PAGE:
14/03/2012 Midlands Today


14/03/2012

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Hello and welcome to Midlands Today with Nick Owen and Suzanne Virdee.

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The headlines tonight: A warning that the country's

:00:07.:00:11.

largest colliery may have to close with the loss of 800 jobs.

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It will close in 2014 unless we can cut costs, increase our production

:00:14.:00:18.

and maintain that increased production.

:00:18.:00:21.

Arrested and led to a temporary police station in a supermarket car

:00:21.:00:24.

park. Cracking down on offenders who'd failed to pay fines or obey

:00:24.:00:27.

court orders. The message is that we are working

:00:27.:00:34.

together as criminal justice partners. We will come knocking at

:00:34.:00:37.

your door. You will be arrested and you will be put back before the

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courts. Obesity's blamed for a significant

:00:39.:00:42.

rise in the number of women suffering from cancer of the womb.

:00:42.:00:45.

Womb cancer is one of the most common cancers linked to obesity.

:00:45.:00:48.

And residents in tears after ancient oak trees are chopped down

:00:48.:00:58.
:00:58.:01:05.

to make way for a new shopping Good evening and welcome to

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Midlands Today. Our top story this Wednesday evening:

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Plans have been announced to shut the country's biggest coal mine.

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Daw Mill in Warwickshire is the last deep coal mine in the Midlands,

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employing 800 people. Owners UK Coal are in talks to shut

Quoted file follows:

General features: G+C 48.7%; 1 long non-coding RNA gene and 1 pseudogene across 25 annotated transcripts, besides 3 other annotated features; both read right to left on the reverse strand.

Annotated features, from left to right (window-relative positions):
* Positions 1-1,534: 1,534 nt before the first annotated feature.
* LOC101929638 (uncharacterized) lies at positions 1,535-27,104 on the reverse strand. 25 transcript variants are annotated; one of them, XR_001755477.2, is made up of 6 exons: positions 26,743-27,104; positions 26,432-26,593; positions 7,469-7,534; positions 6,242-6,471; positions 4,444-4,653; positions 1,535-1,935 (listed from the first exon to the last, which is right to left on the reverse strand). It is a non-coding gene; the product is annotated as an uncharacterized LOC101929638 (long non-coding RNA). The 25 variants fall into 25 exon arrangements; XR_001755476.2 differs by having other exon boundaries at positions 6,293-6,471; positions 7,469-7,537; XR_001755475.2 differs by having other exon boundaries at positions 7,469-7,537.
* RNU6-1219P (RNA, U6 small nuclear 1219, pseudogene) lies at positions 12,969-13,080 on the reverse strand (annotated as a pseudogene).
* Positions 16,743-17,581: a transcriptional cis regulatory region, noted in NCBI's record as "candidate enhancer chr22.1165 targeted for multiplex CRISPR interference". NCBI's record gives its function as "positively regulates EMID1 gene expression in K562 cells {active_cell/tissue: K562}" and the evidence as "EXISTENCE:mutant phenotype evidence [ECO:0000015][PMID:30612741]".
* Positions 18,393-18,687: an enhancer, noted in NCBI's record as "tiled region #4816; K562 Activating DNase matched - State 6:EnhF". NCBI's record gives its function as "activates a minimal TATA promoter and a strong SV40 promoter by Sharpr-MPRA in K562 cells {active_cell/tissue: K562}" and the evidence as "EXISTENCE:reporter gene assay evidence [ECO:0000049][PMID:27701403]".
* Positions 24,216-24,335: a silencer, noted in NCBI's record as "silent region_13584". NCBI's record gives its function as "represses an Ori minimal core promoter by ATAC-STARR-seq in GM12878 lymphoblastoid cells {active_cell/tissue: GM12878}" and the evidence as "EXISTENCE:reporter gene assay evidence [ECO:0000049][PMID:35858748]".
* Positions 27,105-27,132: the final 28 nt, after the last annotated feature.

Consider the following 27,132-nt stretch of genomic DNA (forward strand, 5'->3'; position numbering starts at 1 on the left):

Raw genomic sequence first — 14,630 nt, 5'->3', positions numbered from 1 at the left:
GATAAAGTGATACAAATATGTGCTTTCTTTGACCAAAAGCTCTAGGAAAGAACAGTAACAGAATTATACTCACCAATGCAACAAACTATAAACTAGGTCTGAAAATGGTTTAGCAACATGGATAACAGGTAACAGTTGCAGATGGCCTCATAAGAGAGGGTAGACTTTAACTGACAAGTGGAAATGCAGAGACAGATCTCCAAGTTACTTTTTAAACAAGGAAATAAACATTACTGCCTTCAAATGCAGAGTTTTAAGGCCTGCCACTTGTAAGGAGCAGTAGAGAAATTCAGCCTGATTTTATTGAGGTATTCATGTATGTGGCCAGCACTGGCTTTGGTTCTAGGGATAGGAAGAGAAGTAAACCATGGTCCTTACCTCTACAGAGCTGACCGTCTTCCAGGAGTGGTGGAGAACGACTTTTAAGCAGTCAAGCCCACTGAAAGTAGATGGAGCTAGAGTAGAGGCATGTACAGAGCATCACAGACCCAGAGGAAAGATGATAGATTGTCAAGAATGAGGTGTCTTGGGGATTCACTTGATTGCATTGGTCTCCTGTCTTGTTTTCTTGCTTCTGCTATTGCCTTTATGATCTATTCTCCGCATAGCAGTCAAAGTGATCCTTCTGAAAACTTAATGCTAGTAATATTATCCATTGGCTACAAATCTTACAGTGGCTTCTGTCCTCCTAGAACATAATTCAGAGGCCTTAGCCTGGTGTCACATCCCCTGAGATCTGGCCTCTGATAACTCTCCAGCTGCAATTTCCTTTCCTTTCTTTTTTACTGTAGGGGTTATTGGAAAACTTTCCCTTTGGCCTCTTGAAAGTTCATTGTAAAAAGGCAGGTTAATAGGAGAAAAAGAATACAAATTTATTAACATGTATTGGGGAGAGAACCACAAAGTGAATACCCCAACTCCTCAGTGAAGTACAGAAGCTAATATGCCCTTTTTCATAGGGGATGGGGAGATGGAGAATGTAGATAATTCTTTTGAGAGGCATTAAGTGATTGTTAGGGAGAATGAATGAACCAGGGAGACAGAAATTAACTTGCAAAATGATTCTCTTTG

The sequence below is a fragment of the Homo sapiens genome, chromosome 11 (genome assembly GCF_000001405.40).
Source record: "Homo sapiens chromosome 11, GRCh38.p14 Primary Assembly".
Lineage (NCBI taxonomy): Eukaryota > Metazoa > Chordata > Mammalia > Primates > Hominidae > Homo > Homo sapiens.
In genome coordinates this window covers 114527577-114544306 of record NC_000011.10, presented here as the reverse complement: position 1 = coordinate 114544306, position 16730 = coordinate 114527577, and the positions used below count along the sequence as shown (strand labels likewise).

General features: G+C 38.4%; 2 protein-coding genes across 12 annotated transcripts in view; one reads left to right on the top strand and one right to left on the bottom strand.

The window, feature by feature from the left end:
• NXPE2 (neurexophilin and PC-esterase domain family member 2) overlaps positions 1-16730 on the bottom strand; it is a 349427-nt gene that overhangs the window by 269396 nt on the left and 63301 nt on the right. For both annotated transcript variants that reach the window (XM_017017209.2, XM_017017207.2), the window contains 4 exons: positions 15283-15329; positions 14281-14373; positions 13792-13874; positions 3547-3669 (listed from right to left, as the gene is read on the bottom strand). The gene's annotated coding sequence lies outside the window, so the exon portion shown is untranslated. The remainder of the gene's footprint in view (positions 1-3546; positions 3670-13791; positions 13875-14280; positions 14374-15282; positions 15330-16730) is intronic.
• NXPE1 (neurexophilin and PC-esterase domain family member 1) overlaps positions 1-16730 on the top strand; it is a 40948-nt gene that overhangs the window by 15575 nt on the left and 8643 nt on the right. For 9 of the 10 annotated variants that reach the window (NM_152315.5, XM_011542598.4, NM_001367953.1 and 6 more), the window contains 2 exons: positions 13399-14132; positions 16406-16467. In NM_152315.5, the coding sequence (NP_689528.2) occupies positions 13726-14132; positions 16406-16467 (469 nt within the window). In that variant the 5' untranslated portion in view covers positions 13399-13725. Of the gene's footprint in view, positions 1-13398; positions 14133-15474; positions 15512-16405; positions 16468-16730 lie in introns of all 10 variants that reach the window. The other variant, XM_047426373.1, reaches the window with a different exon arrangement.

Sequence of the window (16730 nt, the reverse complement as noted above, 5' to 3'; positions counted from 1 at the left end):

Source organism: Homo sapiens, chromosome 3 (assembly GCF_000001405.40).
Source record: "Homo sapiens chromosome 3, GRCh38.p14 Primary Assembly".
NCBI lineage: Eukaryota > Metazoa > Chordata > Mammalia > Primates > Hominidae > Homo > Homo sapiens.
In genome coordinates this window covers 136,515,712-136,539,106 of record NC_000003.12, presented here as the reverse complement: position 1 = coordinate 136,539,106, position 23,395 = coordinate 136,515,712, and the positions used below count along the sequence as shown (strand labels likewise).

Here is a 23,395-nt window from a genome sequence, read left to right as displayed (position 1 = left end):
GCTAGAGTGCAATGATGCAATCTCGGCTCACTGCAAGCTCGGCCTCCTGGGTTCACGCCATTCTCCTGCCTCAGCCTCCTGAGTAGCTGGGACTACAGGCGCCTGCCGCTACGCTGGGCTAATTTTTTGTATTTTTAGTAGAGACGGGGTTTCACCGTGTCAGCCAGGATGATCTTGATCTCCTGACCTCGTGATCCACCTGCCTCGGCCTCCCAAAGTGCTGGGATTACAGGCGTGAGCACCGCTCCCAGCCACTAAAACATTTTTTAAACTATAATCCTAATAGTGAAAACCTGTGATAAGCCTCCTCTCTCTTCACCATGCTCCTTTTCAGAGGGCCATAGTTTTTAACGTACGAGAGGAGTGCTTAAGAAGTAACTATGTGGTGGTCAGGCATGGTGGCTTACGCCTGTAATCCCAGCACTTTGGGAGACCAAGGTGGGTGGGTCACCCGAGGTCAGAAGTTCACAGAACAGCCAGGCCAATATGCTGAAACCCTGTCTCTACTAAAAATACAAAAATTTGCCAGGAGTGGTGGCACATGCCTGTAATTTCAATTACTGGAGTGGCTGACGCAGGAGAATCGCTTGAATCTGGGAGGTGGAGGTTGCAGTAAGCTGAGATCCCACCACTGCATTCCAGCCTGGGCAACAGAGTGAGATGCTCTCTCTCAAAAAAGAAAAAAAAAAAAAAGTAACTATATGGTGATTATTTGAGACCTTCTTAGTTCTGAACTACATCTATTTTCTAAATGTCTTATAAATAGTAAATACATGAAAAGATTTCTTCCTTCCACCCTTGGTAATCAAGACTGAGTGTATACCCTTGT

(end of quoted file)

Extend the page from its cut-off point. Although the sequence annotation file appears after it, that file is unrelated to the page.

:01:19.:01:24.

it by 2014 after profits fell. Daw Mill is now the UK's largest

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remaining colliery, but it has been hit by productivity problems. A

:01:29.:01:33.

four month gap in production resulted in losses of �75 million.

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A two year pay freeze for staff was agreed, but the pit has failed to

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meet its targets. So, is this the end of an era for

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coal mining in the Midlands? Joan Cummins has this report. This has

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been talked about for some time. You think it review will happen?

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Who knows? I think it is fair to say that UK Coal have lost patience

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with Daw Mill. I was told today that although there are 800 people

:02:05.:02:09.

working here, the rest of the company across the country, and

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that is around two and half 1000 jobs, have basically been a

:02:14.:02:18.

supporting Daw Mill. It is fair to say that a few years ago, Daw Mill

:02:18.:02:23.

was producing around 70 thousand tonnes of coal a week. At the

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moment, that figure is down to 22,000. What UK Coal have said is

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that they needed very quickly to get back up to 50 thousand tonnes a

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week. What they have also said as they are not planning any future

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development works. That means looking for new faces to crack into,

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if I can use that sort of a man's term. If they do not actually crack

:02:48.:02:52.

in, nothing will happen. But I have been told is that basically, Daw

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Mill has been in what I would call a special message -- special

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measures since before Christmas. Every day, the tonnage that has

:03:02.:03:05.

been said that has been examined and they are trying to find ways of

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increasing it further. More than 800 people worked at Daw

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Mill. It is the last deep mine in the region. For them protection

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Lego -- levels has bought the future of the pit in doubt. This is

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no bluffer taught make people work harder. We need people to work hard

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and be focused on getting protection going. If we are not

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producing coal in a sufficient quantities and a smile is not